By Dave Eggers
491 pages. Alfred A. Knopf/McSweeney’s Books. $27.95
Review by Allen Earle
I have a Facebook account. I’ve looked at it occasionally, posted practically nothing on it, and from time to time look at a picture posted by an acquaintance, or something “interesting” shared by a connection. I have never tweeted. (At my age, it takes more characters for me to say “hello” than Twitter permits me.) Needless to add that like many people of my generation (and yes, I’m a Boomer), I don’t “follow” anyone or anything.
Dave Egger’s novel The Circle describes a world that I’m just now really beginning to see and understand – but not like very much. It’s a very odd thing to find oneself in a setting that appears both very true-to-life, and at the same time utterly dystopian. And frankly, it’s just as hard to figure out whether Eggers’ intended world is one or the other.
“The Circle” of the title is the name of a company which seems to be an amalgam of Apple, Google, Microsoft, YouTube, Facebook, Twitter and who knows what else. (Perhaps LinkedIn is too focused to have merited inclusion?) And The Circle is huge – over a billion customers and growing, each and every one with a single identity (“TruYou”). And each and every user can access everything in digital space to which The Circle has access.
The newest employee in this vast organization is Mae, who from the get-go thinks, “My God, [i]t’s heaven.” Mae starts as a kind of help-desk intern, answering clients’ questions and resolving their issues, always striving for service ratings measuring within a point or two of 100 (out of 100), and providing feedback on everything (“smile,” “frown” or “meh”). Her frenzied participation in everything begins making her increasingly popular and followed by The Circle clientelle. As we progress through Mae’s career in The Circle, we learn more and more about the leaders of this behemoth – the “Gang of 40” – and their focus (as befitting an organization controlling 90% of all data searches on earth) on increasing information available to everyone on the planet, to making everything – individuals, corporations, governments – transparently available to all.
And here is where the dystopian view creeps in. If, as the company’s motto affirms, “All that happens must be known,” then what happens to privacy? Who is the “private person” when everything in their life (with the exception of brief bathroom breaks) is under the possible scrutiny of all the other subscribers of The Circle?
And Mae certainly finds this out! Mae’s performance isn’t always perfect, but her willingness to open up publically about “what went wrong” leads to Mae herself helping to devise some of The Circle’s more important (and Orwellian) maxims: “Secrets are lies,” “Sharing is caring” and “Privacy is theft.” Mae sees, through her own experiences, much of the downside of this constant, but seems unable to acknowledge what she really ought to see. Rather, after one serious infraction against the “everything that happens must be known” rule (she takes a secret kayak trip off-camera), she commits to The Circle to “going transparent;” to making her life totally visible to all the membership of The Circle, except for brief bathroom breaks. (Yes, this leads to a little toilet humour – and sex.)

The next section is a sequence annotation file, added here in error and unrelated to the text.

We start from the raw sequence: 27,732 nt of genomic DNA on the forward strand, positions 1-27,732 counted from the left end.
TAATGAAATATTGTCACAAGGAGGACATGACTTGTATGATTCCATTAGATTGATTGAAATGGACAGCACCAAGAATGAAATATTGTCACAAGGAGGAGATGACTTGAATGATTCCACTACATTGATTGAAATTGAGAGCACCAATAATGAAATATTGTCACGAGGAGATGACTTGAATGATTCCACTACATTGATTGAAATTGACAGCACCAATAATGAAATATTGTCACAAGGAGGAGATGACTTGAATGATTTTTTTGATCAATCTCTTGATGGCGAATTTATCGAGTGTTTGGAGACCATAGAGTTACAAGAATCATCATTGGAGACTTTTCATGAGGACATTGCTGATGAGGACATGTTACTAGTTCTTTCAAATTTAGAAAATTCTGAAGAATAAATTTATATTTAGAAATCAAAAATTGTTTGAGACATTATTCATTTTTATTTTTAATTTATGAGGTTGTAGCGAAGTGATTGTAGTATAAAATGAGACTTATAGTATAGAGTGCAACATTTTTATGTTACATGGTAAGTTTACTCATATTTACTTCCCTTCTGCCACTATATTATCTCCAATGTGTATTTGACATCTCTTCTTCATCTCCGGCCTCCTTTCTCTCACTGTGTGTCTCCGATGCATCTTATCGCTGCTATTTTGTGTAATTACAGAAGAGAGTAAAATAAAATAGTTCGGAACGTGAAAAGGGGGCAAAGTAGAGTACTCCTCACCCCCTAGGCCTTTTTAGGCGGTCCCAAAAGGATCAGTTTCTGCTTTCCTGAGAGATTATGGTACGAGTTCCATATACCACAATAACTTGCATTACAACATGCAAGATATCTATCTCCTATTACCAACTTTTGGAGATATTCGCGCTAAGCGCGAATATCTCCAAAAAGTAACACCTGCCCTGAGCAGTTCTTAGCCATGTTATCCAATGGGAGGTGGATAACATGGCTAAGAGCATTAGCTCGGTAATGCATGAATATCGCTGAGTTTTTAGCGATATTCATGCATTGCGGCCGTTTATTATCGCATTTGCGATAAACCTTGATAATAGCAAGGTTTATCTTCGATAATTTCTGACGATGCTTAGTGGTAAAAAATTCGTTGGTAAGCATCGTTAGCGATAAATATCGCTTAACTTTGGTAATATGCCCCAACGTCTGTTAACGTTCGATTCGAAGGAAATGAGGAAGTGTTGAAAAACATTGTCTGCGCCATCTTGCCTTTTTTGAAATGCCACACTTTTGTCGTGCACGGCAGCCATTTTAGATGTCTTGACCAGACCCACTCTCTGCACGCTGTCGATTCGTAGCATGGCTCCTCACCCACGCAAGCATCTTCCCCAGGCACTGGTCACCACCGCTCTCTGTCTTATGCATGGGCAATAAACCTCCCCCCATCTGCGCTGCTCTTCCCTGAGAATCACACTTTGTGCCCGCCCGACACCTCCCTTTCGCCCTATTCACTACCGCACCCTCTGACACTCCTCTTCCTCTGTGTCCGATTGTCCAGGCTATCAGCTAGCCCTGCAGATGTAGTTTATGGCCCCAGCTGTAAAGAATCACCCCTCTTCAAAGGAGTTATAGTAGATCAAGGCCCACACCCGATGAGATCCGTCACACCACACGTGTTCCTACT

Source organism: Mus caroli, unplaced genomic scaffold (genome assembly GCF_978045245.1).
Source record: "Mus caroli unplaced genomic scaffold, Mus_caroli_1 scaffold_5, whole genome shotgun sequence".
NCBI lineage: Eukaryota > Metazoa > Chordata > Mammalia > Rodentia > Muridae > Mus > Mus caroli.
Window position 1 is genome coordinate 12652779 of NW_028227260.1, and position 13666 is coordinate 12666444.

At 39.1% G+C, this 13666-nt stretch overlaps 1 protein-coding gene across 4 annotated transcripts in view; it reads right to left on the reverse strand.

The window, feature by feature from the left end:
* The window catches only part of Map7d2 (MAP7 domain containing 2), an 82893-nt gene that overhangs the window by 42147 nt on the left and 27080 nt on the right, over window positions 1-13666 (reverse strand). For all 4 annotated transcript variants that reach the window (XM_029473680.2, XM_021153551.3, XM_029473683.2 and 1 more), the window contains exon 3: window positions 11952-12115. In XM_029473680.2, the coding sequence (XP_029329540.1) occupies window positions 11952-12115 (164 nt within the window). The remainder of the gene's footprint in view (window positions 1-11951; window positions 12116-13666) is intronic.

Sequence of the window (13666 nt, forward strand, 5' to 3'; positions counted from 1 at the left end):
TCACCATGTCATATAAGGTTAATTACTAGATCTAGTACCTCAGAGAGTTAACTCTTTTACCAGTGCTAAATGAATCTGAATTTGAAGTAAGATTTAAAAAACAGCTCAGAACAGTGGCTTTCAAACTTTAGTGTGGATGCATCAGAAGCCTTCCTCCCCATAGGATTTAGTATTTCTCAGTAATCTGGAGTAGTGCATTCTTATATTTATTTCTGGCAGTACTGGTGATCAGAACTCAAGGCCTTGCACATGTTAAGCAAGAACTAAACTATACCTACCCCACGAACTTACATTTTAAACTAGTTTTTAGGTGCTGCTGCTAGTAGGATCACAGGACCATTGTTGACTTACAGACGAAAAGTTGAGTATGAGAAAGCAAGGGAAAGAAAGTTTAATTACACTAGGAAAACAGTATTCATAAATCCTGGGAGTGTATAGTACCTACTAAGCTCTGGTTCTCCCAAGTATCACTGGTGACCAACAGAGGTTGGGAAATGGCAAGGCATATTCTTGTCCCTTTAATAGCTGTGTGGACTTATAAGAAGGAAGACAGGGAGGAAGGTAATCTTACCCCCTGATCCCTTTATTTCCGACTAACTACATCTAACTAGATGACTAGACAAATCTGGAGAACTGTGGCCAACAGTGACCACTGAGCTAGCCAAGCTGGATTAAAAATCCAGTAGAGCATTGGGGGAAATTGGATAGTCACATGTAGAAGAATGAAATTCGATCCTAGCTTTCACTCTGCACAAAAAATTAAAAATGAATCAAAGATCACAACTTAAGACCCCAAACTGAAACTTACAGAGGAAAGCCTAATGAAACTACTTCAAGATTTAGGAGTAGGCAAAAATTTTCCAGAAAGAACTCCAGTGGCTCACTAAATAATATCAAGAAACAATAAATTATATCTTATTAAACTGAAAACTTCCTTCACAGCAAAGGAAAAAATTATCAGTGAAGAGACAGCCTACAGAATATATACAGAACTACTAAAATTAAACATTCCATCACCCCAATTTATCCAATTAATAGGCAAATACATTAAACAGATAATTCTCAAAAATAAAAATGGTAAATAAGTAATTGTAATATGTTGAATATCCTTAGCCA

The reader wonders, as we move along, whether Mae will eventually realize the dangers of what’s going on and help free the world of it due to her immense popularity, or if she will commit the world to a 1984-like “Big Brotherhood.” I’ll avoid the spoiler, here.
A few days ago, the physicist Steven Hawking, commenting on the Artificial Intelligence that has speeded up the translation of his thoughts to vocalization, opined that there may well come a time when technology is so advanced – when AI can create its own advanced versions of itself while humans are condemned to wait upon the tediously slow process of evolution – that humanity might be rendered superfluous.
Are our technologies, and our increasing dependence and reliance upon (and perhaps even addiction to) them, leading us to a place where we cease to be humans capable of behaving like humans? Is the human mind capable of living sanely in a world in which that mind has no private place of its own? Those seem to me to be some of the questions that Eggers is asking, although I’m not sure he’s answered them. In a few plodding sections of the novel, Mae’s family and ex-boyfriend, the tedious Mercer, provide us with rather trite set speeches that say, “no.”
What frightened this reader most, though, was the simple recognition that in many ways, almost everything described in The Circleis happening today – or will happen very, very soon. But perhaps I ought to keep my thoughts on that eventuality private?
Allen Earle is a long-time IT techie, developer and manager, who presently takes good care of all of P4Digital’s contractors in the field, as well as keeping a sharp eye on our production stats. An insatiable reader, who also enjoys writing, he is P4Digital’s authority on all things Shakespeare.